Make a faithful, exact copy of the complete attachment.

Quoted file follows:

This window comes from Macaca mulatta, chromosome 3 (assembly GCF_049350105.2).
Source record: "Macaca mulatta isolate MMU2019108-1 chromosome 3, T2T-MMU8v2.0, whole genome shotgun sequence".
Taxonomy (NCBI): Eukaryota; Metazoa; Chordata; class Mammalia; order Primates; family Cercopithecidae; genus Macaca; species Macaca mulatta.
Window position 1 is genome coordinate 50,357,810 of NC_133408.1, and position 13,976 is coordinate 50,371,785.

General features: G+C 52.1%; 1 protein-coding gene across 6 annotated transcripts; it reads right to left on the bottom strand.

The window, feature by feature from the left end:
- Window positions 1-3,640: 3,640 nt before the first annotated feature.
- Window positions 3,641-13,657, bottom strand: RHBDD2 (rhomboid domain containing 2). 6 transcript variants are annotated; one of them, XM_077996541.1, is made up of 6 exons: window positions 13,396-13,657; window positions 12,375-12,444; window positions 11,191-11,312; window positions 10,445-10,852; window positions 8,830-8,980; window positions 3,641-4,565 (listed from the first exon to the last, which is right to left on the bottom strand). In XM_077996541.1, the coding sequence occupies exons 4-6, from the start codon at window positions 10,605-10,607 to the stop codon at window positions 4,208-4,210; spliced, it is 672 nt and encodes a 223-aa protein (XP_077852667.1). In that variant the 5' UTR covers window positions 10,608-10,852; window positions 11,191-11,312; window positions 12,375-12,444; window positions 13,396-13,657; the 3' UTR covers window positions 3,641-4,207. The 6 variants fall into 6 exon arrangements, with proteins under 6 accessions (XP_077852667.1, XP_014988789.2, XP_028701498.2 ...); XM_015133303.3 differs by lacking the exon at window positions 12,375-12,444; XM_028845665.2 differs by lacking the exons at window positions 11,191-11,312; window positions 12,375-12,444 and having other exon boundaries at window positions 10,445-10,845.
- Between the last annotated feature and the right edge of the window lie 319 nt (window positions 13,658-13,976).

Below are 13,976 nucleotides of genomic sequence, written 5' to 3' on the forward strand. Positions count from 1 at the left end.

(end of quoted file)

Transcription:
This window comes from Macaca mulatta, chromosome 3 (assembly GCF_049350105.2).
Source record: "Macaca mulatta isolate MMU2019108-1 chromosome 3, T2T-MMU8v2.0, whole genome shotgun sequence".
Taxonomy (NCBI): Eukaryota; Metazoa; Chordata; class Mammalia; order Primates; family Cercopithecidae; genus Macaca; species Macaca mulatta.
Window position 1 is genome coordinate 50,357,810 of NC_133408.1, and position 13,976 is coordinate 50,371,785.

General features: G+C 52.1%; 1 protein-coding gene across 6 annotated transcripts; it reads right to left on the bottom strand.

The window, feature by feature from the left end:
- Window positions 1-3,640: 3,640 nt before the first annotated feature.
- Window positions 3,641-13,657, bottom strand: RHBDD2 (rhomboid domain containing 2). 6 transcript variants are annotated; one of them, XM_077996541.1, is made up of 6 exons: window positions 13,396-13,657; window positions 12,375-12,444; window positions 11,191-11,312; window positions 10,445-10,852; window positions 8,830-8,980; window positions 3,641-4,565 (listed from the first exon to the last, which is right to left on the bottom strand). In XM_077996541.1, the coding sequence occupies exons 4-6, from the start codon at window positions 10,605-10,607 to the stop codon at window positions 4,208-4,210; spliced, it is 672 nt and encodes a 223-aa protein (XP_077852667.1). In that variant the 5' UTR covers window positions 10,608-10,852; window positions 11,191-11,312; window positions 12,375-12,444; window positions 13,396-13,657; the 3' UTR covers window positions 3,641-4,207. The 6 variants fall into 6 exon arrangements, with proteins under 6 accessions (XP_077852667.1, XP_014988789.2, XP_028701498.2 ...); XM_015133303.3 differs by lacking the exon at window positions 12,375-12,444; XM_028845665.2 differs by lacking the exons at window positions 11,191-11,312; window positions 12,375-12,444 and having other exon boundaries at window positions 10,445-10,845.
- Between the last annotated feature and the right edge of the window lie 319 nt (window positions 13,658-13,976).

Below are 13,976 nucleotides of genomic sequence, written 5' to 3' on the forward strand. Positions count from 1 at the left end.